3. Did you plot out the book before writing it, or did you discover the plot as you wrote it?
Susan: Both. We mapped out where we wanted the book to go at the beginning, and were open to changing things as the book progressed.
Michael: One of the nice things about setting the book during the year that the two characters were separated was that there were certain points in time when we knew it would be natural to bring the two characters back together, even if briefly, and we could use them to set the plot – Thanksgiving, Christmas, spring break.
Susan: Some subplots we developed along the way. And the ending was very different than we had originally mapped out.
Michael: That’s a bit of an understatement. It’s impossible to discuss what the original ending was supposed to be without giving away the ending of the book, so there’s nothing more we can really say on that.
Susan: Are you going to answer if someone emails you after they’ve read the book to ask you what the original ending was supposed to be?
Michael: Nope. It wouldn’t help anyone’s enjoyment of the book to know that.
4. What is your favorite 80s movie? (If you want to cheat and list a few, I won't hold it against you xD)
Susan: The Breakfast Club and Bull Durham. Perhaps I just revealed my own coming-of-age story right there.
Michael: I wish I’d answered first because it’s going to look like I’m copying you, but it’s Bull Durham by a country mile. I will never get tired of it.
5. Did you both know that you wanted to be authors? How long have you been writing?
Susan: I enjoy writing but I previously lacked the confidence to undertake a project of this magnitude. I owe Mike quite a debt of gratitude for asking me to write this book with him, and for creating a format which only required me to write one letter at a time. It worked extremely well for a first time writer, and for a working mom, as well.
Michael: I can’t say I even thought about being a writer until college, when I started studying writing with Stephen Dixon. He’s a great writer and a better person. I had been writing a humor column for our college newspaper, and he tracked me down and invited me to take some of his classes. I owe him quite a debt. Actually, though, I stopped writing when I went to law school. I’d tried to get some of my stories published after college and had failed, so I decided to give up. Fortunately, I made a friend in law school who read my short stories, liked them, and persuaded me to start writing again. Shortly after that, I got on a hot streak and sold a few short stories, then was offered a contract to write my first novel.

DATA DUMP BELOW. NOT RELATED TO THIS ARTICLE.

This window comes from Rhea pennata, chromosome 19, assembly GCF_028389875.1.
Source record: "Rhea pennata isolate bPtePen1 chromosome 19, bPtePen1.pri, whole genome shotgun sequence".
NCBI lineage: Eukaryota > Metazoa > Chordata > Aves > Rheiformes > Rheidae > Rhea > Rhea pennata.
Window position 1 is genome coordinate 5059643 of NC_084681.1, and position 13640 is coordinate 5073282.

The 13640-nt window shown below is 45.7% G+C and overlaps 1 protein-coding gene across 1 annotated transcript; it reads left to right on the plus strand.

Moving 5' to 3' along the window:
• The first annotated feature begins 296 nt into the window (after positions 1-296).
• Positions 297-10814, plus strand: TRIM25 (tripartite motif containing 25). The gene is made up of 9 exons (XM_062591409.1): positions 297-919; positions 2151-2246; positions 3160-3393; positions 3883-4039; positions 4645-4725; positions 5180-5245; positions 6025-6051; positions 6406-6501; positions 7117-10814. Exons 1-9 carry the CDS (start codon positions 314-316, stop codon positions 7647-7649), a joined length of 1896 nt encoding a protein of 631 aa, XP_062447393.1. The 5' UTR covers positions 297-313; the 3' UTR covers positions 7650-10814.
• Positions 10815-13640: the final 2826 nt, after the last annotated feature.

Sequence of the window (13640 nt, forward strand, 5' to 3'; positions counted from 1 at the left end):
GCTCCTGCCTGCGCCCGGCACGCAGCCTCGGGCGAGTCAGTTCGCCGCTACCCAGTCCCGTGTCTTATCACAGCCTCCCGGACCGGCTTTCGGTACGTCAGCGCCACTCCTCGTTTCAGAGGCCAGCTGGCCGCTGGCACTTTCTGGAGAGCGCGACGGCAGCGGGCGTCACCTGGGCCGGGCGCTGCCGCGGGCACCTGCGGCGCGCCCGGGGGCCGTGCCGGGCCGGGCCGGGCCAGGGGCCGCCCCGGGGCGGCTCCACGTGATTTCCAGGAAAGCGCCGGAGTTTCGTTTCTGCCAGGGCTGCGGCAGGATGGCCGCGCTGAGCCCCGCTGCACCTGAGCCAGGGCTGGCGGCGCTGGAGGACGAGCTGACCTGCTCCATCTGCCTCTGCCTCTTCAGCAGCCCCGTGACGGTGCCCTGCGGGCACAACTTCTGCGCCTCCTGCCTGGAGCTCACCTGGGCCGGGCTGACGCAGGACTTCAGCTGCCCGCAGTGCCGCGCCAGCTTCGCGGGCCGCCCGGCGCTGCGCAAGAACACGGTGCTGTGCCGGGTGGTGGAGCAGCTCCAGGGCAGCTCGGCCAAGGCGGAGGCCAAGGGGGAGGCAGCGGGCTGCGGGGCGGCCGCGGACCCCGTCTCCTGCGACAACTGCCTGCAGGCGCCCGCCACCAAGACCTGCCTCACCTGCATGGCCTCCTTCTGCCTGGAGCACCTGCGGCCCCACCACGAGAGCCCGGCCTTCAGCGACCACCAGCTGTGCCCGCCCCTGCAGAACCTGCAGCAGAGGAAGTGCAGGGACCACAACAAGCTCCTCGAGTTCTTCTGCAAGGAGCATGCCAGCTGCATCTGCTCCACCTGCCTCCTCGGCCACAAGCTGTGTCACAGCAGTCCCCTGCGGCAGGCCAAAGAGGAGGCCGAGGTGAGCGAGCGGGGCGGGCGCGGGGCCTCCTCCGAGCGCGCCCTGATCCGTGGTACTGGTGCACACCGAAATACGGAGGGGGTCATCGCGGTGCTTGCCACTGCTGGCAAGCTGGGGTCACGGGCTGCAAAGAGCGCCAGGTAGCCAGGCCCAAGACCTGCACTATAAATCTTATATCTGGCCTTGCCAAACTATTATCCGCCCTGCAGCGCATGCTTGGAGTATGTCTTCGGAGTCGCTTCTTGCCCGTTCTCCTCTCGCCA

Susan: I’m curious, who was that friend?
Michael: You know it was you, Susan.
Susan: Yeah, I just wanted to make you say it.
Michael: I tell everyone how much I owe my writing career to you and to Stephen Dixon. Thanks.
Susan: You’re welcome. And thank you for asking me to work on this with you.
Michael: You’re welcome.
Susan: Do you think that came across as cheesy?
Michael: Probably. Do you care?
6. What authors would you say have influenced each of your writing styles the most?
Susan: Honestly, I didn’t have any particular author’s style in mind while I was writing. I tried to make Cath an authentic character, and for me it was more about trying to create Cath’s voice.
Michael: I’m not sure you would necessarily see it in this book, but I suspect I’ve been influenced most by Kurt Vonnegut and Truman Capote. How’s that for a mismatched pair of authors?
7. What's next for both of you?
Susan: I’m headed off to my very first book signing! My youngest daughter goes to Bucknell University, and this weekend is Homecoming Weekend. I’m doing a signing at the campus bookstore in Lewisburg, PA. Then I have a few signings coming up in Northern Virginia, Atlanta, and Chicago, and I’m doing a signing with Michael in Baltimore, his hometown.
Michael: Have a great time at Bucknell. I hope I’m not mixing them up, but that’s the daughter who recommended that we remove something very small from one of the most important letters in the book, isn’t it?
Susan: Yes, it is.
Michael: Well, please tell her that she was absolutely right, and thank her for me.
Susan: Will do. You are so sweet to remember that. You haven’t said what you’re working on.
Michael: I’m pretty far along in a new novel called The Allergic Boy Versus The Left-Handed Girl. I know that sounds like a book about superheroes with questionable powers, but it’s the story of a man who is trying to prove to the world that another writer stole a book he’d written and published it to great acclaim. And the only way he can prove it is to track down a girl he’d known when he was younger, who seems to have disappeared off the face of the earth, and may never have existed in the first place.
He’s a struggling musician. She’s an academic golden girl. They’re best friends. But over the course of one year, could they become more?
“Readers aching for a combination of the ’80s and a romance like Rainbow Rowell’s Eleanor & Park (2013) will be stoked to find this novel.” — BOOKLIST
“Sweet and heartfelt, this is one contemporary YA fans won’t want to miss.” – BUZZFEED, 23 YA Books You Need to Read This Fall
"A love story to best friends everywhere. Smart, charming, and delightful." – KIRKUS
"Playful banter, private jokes, dark family secrets, and major life changes are all explored in intimate exchanges… Kun and newcomer Mullen craft separate and authentic voices for their protagonists, [and] the correspondence allows for a deep understanding of Scott and Cath’s thoughts, feelings, and ruminations on the events changing their lives." – PUBLISHERS WEEKLY
MICHAEL KUN lives in Los Angeles, California, with his wife Amy and their daughter Paige. He is a graduate of the Johns Hopkins University and the University Of Virginia School Of Law. He is a partner in Epstein Becker & Green, P.C., specializing in labor and employment law. He is the author of The Locklear Letters and You Poor Monster, among other works of fiction and non-fiction.
We Are Still Tornadoes is SUSAN MULLEN’S first novel and first collaboration with Michael. She is a graduate of Duke University, where she studied English literature, and the University Of Virginia School Of Law. She practices law and lives in Northern Virginia. Sue has been married to her law school classmate Kevin Mullen for 25 years, and they have two daughters.